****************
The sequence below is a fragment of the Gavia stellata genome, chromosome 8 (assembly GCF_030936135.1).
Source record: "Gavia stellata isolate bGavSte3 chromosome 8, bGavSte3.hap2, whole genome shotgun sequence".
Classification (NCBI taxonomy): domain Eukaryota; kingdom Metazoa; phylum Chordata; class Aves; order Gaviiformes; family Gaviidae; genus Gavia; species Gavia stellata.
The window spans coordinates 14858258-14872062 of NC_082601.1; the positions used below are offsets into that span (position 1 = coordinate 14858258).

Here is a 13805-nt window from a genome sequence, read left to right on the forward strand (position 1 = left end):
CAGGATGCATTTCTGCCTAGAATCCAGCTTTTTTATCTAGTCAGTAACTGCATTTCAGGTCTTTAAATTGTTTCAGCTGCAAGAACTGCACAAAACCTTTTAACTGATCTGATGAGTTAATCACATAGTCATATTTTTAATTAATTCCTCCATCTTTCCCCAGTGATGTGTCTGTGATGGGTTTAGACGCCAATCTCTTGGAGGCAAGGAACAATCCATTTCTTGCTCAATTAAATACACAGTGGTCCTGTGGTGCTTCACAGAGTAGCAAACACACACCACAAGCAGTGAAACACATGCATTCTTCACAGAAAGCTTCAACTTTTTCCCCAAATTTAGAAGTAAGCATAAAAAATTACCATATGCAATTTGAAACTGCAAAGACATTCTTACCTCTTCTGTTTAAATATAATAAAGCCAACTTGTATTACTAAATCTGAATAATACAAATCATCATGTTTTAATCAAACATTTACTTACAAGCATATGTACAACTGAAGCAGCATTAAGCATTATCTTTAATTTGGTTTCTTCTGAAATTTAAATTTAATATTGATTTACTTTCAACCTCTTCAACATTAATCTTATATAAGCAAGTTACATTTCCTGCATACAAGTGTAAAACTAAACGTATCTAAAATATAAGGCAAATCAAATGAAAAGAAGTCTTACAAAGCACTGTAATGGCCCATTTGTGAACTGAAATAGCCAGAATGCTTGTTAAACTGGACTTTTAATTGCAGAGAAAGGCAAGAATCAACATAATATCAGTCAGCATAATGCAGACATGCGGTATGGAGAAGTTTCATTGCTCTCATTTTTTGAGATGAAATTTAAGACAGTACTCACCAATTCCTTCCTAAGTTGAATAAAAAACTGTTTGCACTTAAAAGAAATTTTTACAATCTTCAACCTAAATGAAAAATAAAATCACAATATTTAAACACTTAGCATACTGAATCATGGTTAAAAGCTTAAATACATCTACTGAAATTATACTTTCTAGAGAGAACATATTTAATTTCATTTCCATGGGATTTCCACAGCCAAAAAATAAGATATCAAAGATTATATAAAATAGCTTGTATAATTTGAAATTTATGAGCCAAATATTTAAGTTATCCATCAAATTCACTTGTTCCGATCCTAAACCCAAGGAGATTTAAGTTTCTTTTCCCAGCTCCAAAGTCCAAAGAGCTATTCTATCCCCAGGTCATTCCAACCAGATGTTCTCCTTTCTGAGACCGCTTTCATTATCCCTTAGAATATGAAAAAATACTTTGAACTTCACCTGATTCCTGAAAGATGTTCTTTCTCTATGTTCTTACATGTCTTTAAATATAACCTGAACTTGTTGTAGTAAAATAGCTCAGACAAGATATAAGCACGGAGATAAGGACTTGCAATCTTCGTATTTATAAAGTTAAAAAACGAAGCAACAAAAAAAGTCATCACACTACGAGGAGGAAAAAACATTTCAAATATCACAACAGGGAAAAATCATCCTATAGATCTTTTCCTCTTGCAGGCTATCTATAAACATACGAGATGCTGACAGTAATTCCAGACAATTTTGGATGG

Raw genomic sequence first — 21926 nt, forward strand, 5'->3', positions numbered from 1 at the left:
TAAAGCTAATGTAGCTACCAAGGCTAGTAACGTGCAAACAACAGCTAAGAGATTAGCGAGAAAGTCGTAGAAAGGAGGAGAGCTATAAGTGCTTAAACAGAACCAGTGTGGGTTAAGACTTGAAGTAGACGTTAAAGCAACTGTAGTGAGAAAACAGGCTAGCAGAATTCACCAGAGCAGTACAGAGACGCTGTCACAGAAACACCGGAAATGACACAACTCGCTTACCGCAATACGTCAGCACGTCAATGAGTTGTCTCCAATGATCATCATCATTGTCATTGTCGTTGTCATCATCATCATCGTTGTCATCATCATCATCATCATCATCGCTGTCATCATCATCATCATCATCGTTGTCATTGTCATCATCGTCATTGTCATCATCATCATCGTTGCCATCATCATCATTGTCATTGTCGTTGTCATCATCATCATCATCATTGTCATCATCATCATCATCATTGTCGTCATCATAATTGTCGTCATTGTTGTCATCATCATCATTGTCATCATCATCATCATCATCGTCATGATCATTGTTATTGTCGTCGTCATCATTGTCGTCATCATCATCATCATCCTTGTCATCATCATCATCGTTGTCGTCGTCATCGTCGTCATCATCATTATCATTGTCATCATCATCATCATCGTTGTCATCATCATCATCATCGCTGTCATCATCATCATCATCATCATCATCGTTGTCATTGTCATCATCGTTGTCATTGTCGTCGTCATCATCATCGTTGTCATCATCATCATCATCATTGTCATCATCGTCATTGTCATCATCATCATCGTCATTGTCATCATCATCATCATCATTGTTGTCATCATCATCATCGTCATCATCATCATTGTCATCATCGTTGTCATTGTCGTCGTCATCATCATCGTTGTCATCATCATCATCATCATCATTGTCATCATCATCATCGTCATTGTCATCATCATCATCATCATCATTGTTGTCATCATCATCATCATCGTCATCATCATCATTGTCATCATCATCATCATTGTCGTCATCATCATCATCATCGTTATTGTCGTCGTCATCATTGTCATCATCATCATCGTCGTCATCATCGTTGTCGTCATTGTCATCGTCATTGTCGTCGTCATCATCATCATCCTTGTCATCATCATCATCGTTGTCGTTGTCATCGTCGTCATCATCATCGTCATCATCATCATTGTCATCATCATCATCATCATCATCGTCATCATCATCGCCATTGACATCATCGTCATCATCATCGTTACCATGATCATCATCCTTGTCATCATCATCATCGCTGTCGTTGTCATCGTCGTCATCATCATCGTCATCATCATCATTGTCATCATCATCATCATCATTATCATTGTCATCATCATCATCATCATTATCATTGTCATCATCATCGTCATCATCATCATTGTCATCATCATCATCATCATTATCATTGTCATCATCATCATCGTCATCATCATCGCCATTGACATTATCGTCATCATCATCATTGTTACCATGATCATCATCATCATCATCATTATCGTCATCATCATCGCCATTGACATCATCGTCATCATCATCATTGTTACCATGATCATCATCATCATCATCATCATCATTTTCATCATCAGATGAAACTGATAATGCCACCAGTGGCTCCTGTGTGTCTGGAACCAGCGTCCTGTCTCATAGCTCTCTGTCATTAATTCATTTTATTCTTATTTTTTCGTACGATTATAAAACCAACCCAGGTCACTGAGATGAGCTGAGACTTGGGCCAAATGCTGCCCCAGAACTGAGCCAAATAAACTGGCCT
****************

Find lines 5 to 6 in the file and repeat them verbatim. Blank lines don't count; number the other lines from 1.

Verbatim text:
Here is a 13805-nt window from a genome sequence, read left to right on the forward strand (position 1 = left end):
CAGGATGCATTTCTGCCTAGAATCCAGCTTTTTTATCTAGTCAGTAACTGCATTTCAGGTCTTTAAATTGTTTCAGCTGCAAGAACTGCACAAAACCTTTTAACTGATCTGATGAGTTAATCACATAGTCATATTTTTAATTAATTCCTCCATCTTTCCCCAGTGATGTGTCTGTGATGGGTTTAGACGCCAATCTCTTGGAGGCAAGGAACAATCCATTTCTTGCTCAATTAAATACACAGTGGTCCTGTGGTGCTTCACAGAGTAGCAAACACACACCACAAGCAGTGAAACACATGCATTCTTCACAGAAAGCTTCAACTTTTTCCCCAAATTTAGAAGTAAGCATAAAAAATTACCATATGCAATTTGAAACTGCAAAGACATTCTTACCTCTTCTGTTTAAATATAATAAAGCCAACTTGTATTACTAAATCTGAATAATACAAATCATCATGTTTTAATCAAACATTTACTTACAAGCATATGTACAACTGAAGCAGCATTAAGCATTATCTTTAATTTGGTTTCTTCTGAAATTTAAATTTAATATTGATTTACTTTCAACCTCTTCAACATTAATCTTATATAAGCAAGTTACATTTCCTGCATACAAGTGTAAAACTAAACGTATCTAAAATATAAGGCAAATCAAATGAAAAGAAGTCTTACAAAGCACTGTAATGGCCCATTTGTGAACTGAAATAGCCAGAATGCTTGTTAAACTGGACTTTTAATTGCAGAGAAAGGCAAGAATCAACATAATATCAGTCAGCATAATGCAGACATGCGGTATGGAGAAGTTTCATTGCTCTCATTTTTTGAGATGAAATTTAAGACAGTACTCACCAATTCCTTCCTAAGTTGAATAAAAAACTGTTTGCACTTAAAAGAAATTTTTACAATCTTCAACCTAAATGAAAAATAAAATCACAATATTTAAACACTTAGCATACTGAATCATGGTTAAAAGCTTAAATACATCTACTGAAATTATACTTTCTAGAGAGAACATATTTAATTTCATTTCCATGGGATTTCCACAGCCAAAAAATAAGATATCAAAGATTATATAAAATAGCTTGTATAATTTGAAATTTATGAGCCAAATATTTAAGTTATCCATCAAATTCACTTGTTCCGATCCTAAACCCAAGGAGATTTAAGTTTCTTTTCCCAGCTCCAAAGTCCAAAGAGCTATTCTATCCCCAGGTCATTCCAACCAGATGTTCTCCTTTCTGAGACCGCTTTCATTATCCCTTAGAATATGAAAAAATACTTTGAACTTCACCTGATTCCTGAAAGATGTTCTTTCTCTATGTTCTTACATGTCTTTAAATATAACCTGAACTTGTTGTAGTAAAATAGCTCAGACAAGATATAAGCACGGAGATAAGGACTTGCAATCTTCGTATTTATAAAGTTAAAAAACGAAGCAACAAAAAAAGTCATCACACTACGAGGAGGAAAAAACATTTCAAATATCACAACAGGGAAAAATCATCCTATAGATCTTTTCCTCTTGCAGGCTATCTATAAACATACGAGATGCTGACAGTAATTCCAGACAATTTTGGATGG